It's hardly news that some hospitals have engaged in "patient dumping," the egregious practice of discharging homeless patients and simply dropping them off on the streets of skid row. Patient dumping made headlines in Los Angeles nearly a decade ago when reports of homeless people in hospital gowns and socks wandering skid row — or, in the case of a paraplegic man with a colostomy bag, crawling — prompted public outcry, city investigations of several hospitals, civil complaints and even criminal charges against Kaiser Permanente. Kaiser, which was alleged to have dropped off a homeless woman on skid row, paid fines and agreed to a groundbreaking settlement that put in place specific protocols for tracking the homeless in its hospitals, assessing their mental stability and helping find them services and lodging after discharge. Other area hospitals under investigation by the city attorney agreed to adopt similar protocols. Kaiser is now considered a model for other hospitals.
Given the universal denunciation of patient dumping from all corners of the city at that time, it's extremely troubling to learn that it is occurring on skid row again. Or perhaps it never completely went away. Homeless advocates say they're hearing more reports of it, but neither they nor City Atty. Mike Feuer know how prevalent patient dumping is today. Still, Feuer is smart to draw attention to even isolated cases and to work out settlements that don't just penalize the hospitals but compel them to change their practices.
This month, Feuer announced a settlement with Beverly Hospital in Montebello after it was accused of sending a patient by taxi to skid row and leaving her on the street. Without admitting wrongdoing, the hospital agreed to pay fees of $250,000 and adopt protocols for treating and discharging the homeless. These include keeping track of their belongings and providing certain necessities (someone without shoes would be given shoes, for instance); assessing their mental and physical disabilities; attempting to locate their friends and family; bringing outpatient service providers in to consult with them; and assisting in securing suitable housing for them upon discharge. A homeless person leaving the hospital still might be sent to a shelter, but only if the hospital, the patient and the shelter staff concur in advance. In fact, Beverly Hospital agreed to a stipulation that forbids it from transporting a patient to the area of downtown around skid row unless the patient has been deemed mentally capable and chooses to go there.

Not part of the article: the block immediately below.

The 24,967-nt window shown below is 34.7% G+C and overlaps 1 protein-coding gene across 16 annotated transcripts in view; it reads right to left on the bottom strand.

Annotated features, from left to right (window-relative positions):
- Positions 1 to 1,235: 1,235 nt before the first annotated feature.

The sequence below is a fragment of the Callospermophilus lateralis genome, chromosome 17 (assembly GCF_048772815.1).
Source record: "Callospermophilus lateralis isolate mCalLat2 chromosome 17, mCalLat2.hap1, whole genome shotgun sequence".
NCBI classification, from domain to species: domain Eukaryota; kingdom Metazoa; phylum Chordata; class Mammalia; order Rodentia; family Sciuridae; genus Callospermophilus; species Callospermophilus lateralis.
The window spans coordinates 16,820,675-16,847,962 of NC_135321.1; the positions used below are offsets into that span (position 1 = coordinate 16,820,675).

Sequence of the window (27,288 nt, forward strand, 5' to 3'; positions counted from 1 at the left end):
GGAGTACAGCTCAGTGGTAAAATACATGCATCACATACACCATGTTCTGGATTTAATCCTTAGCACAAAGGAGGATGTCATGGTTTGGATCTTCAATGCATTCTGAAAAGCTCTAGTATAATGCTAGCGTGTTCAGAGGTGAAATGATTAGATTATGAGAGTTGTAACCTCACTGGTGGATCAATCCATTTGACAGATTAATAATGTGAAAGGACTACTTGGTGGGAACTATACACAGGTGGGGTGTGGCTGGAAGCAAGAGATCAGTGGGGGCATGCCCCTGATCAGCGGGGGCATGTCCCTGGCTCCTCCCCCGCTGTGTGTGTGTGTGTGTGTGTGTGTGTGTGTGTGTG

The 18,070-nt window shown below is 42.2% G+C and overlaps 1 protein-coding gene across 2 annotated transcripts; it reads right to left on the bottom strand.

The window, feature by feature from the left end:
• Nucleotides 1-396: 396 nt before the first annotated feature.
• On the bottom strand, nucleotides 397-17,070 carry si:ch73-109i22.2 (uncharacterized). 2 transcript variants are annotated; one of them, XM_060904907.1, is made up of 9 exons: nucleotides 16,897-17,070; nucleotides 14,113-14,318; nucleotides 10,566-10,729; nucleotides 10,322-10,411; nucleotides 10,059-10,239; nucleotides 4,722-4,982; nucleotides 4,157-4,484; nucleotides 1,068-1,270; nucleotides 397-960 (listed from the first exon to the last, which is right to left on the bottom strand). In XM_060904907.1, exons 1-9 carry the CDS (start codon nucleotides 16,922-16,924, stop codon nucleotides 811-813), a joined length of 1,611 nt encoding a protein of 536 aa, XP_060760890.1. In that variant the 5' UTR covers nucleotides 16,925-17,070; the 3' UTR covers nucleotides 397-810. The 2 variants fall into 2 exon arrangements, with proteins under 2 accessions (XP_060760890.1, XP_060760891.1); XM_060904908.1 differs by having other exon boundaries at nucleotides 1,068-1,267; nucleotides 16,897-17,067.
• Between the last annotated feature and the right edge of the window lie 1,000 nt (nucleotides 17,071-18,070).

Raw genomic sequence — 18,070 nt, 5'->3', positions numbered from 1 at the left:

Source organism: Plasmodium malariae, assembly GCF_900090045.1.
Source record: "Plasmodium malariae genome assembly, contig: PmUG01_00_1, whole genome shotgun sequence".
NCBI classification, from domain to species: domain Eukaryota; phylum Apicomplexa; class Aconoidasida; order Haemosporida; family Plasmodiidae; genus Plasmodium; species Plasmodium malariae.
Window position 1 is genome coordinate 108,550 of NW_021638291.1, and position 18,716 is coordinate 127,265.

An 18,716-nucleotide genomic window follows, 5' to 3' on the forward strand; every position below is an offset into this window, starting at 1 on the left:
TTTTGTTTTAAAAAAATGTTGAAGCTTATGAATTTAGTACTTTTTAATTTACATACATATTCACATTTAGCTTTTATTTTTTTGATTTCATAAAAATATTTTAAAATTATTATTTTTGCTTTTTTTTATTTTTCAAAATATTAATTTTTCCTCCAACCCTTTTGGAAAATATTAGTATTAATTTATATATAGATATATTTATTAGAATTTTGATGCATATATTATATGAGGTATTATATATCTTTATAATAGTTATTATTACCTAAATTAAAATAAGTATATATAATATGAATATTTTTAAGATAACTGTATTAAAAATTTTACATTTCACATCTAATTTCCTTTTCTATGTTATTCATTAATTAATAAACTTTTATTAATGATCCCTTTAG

These are all very good measures. But even better is Feuer's plan to call officials of area hospitals to a meeting, in the next few months, to discuss what procedures they have in place for discharging homeless patients and to urge them to adopt protocols like those Beverly Hospital and others have agreed to in settling complaints with the city.
Feuer can't force hospitals to adopt protocols without a cause of action. And there are already certain legal requirements hospitals must abide by when releasing any patient: There must be specific discharge plans; patients being transported elsewhere by the hospital can be taken only to their homes or to other health facilities unless they have given written consent otherwise.
But writing up and implementing a discharge plan for a patient with no home or resources and, in many cases, with a mental illness or a substance abuse problem is challenging. That's why it's important to have the hospitals enter into voluntary agreements with the city to follow the more detailed protocols. This wouldn't just be good for the patients but would serve the interests of hospitals as well. The more recuperative care and service a homeless person gets after leaving the hospital, the less likely he or she is to end up at the hospital again, in worse shape, needing more intense and costly treatment.
From a humane point of view, it's the right thing to do. "A hospital visit," says Andy Bales, who runs the Union Rescue Mission downtown, "should be a great intervention point in interrupting a person's homelessness."Copyright © 2014, Los Angeles Times